“Persuasion for Good: Towards a Personalized Persuasive Dialogue System for Social Good” Paper Summary & Analysis
Objectives / Goals of the Paper
The main objective of this paper is to develop the foundations for personalized persuasive conversational agents to change people’s opinions and actions for social good. In the paper, the authors create a classifier to predict persuasive strategies as the groundwork for future research in this area. Although there have already been previously published papers looking into learning better negotiation strategies, Persuasion for Good distinguishes itself through its emphasis on the personalization aspect of the persuasion process. By taking in user background information through sub-questionnaires such as the Big Five personality test alongside conversational data, the paper aims to find relationships between users’ backgrounds and the effectiveness of persuasion strategies.
In the paper, the authors collected conversational data of participants trying to convince other participants to donate to a charity using Amazon’s Mechanical Turk. They then annotated the data to indicate the presence of certain persuasion techniques. This allowed for analysis of psychological factors, as well as the persuasion technique being used. Model-wise, they used a hybrid RCNN model which included combinations of different embeddings, ranging from character level to context level embedding. They use this classifier on their annotated data to predict the presence of 10 persuasive strategies.
Finally, the hybrid RCNN model combined the sentence embedding and context embedding with 3 sentence-level features (turn position embedding, semantic embedding, and character embedding) to increase the classifier’s performance by capturing meta-information outside of the sentence and context embeddings.
The paper assessed its results by comparing the classification task performance of the proposed hybrid RCNN with other baseline models. In addition to comparing their results with other models, they also conducted an ablation study to determine the effect of the different features on the model performance. The paper found that the hybrid RCNN outperformed the baseline models, and also found that including the sentence-level features improved the performance of their classifier. In addition, they plotted a confusion matrix with the best performing model and their hybrid RCNN with all features to assess performance on a class level.
Using these methods, Wang et al. accounted for the context of a person’s lived experiences when deciding how to interpret/express certain ideas. After these experiments, for instance, data analysis found that more extroverted individuals were more receptive toward emotional appeals, so potential persuaders would know to attempt an emotional appeal toward a user who displayed the traits that corresponded to a higher degree of extroversion. This level of personalization wasn’t highlighted in older models and can reveal trends in persuasive conversations that can affect stronger reactions in a broader audience.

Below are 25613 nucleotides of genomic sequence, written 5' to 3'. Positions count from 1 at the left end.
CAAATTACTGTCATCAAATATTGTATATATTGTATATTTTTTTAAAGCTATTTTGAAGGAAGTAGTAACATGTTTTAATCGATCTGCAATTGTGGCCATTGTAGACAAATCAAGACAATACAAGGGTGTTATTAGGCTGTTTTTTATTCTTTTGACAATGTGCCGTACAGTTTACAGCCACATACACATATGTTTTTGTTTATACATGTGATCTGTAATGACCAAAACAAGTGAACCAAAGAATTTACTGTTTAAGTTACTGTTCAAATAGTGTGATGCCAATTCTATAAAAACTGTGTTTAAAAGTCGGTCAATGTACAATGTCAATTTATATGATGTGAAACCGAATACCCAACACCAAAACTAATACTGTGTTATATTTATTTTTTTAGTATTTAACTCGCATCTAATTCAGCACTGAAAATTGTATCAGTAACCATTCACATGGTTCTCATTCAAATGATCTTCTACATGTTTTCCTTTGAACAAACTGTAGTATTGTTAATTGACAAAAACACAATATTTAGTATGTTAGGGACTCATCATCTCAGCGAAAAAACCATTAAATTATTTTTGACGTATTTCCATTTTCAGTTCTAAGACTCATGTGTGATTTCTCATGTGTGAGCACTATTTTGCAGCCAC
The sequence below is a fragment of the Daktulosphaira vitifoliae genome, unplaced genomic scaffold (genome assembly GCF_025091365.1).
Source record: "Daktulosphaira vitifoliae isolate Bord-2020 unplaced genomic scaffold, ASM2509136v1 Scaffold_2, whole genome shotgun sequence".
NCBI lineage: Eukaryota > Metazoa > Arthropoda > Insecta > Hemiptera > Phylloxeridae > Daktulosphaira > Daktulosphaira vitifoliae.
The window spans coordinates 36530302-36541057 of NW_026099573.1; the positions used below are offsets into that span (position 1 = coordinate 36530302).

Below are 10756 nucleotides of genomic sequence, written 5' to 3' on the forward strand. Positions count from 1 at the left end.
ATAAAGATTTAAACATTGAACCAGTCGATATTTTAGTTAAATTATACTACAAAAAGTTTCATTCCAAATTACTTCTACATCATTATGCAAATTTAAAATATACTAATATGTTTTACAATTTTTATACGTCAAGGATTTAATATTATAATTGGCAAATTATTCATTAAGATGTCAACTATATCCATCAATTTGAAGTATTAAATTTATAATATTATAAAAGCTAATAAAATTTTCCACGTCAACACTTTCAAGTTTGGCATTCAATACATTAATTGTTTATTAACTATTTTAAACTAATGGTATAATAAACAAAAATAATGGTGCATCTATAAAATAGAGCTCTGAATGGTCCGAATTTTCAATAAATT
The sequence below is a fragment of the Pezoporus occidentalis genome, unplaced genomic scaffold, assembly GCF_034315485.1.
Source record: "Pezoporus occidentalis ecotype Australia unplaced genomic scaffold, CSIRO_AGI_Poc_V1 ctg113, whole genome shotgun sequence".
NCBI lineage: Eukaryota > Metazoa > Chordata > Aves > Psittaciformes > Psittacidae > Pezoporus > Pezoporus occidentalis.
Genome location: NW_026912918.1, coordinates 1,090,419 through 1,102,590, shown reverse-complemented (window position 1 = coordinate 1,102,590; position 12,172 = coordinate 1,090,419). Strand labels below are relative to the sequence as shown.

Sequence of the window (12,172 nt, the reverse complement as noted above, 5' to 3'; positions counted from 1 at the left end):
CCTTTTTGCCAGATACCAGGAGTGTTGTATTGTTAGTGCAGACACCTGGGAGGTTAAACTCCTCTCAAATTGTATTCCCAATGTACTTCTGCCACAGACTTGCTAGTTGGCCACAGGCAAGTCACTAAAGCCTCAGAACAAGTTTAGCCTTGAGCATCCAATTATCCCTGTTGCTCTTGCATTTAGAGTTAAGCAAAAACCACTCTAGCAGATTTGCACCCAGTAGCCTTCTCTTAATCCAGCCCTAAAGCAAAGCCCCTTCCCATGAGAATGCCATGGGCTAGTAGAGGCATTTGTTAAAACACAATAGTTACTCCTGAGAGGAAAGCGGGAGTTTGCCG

The approach seems somewhat limited in that some arguments may be constructed via some combination of potential approaches. For example, an argument may appeal both to the emotional and logical sensibilities of the persuadee, but the dataset assumedly only allows arguments of exactly one strategy. This is addressed in section 6, but simply assigning the most salient strategy used as the classification of the argument seems limited and prone to noise.
Also, the dataset they compiled only had 300 annotated conversations. Because of the limited amount of data, they couldn’t investigate the discrepancy between persuadees’ claims to donate and whether they actually end up donating. In the original paper, there were only 236 persuadees who agreed to donate, but a large percentage (43%) of those individuals did not end up donating. Additionally, an extra 11% of those individuals reduced the amount they donated compared to what they claimed. Since so many of the participants didn’t actually adhere to their donation claims, we think that this is an important issue to address in the future.
Future research can look into how the model can be implemented in practice (how user information should be collected, how to make sure the ethical guidelines mentioned in the paper will be enforced, etc.). The authors also suggest gathering more annotated data and more dialogue context to improve the performance of their classifiers.
The paper’s discovery of evidence of interaction between physiological backgrounds and persuasion strategies has implications in fields outside of natural language processing, and could be extended to psychology as well. The effect of personalized persuasion could be a topic of research in many fields and industries. Moreover, the work of this paper not only gives affirmation to the possibility of, but also lays the groundwork for generative models that can create adaptive persuasive dialogue tailored to a specific end user based on their profile.
However, further research in this area can raise several ethical concerns that should not go unnoticed. Future researchers should carefully consider the ethical implications of using machine learning to sway peoples’ thoughts and opinions.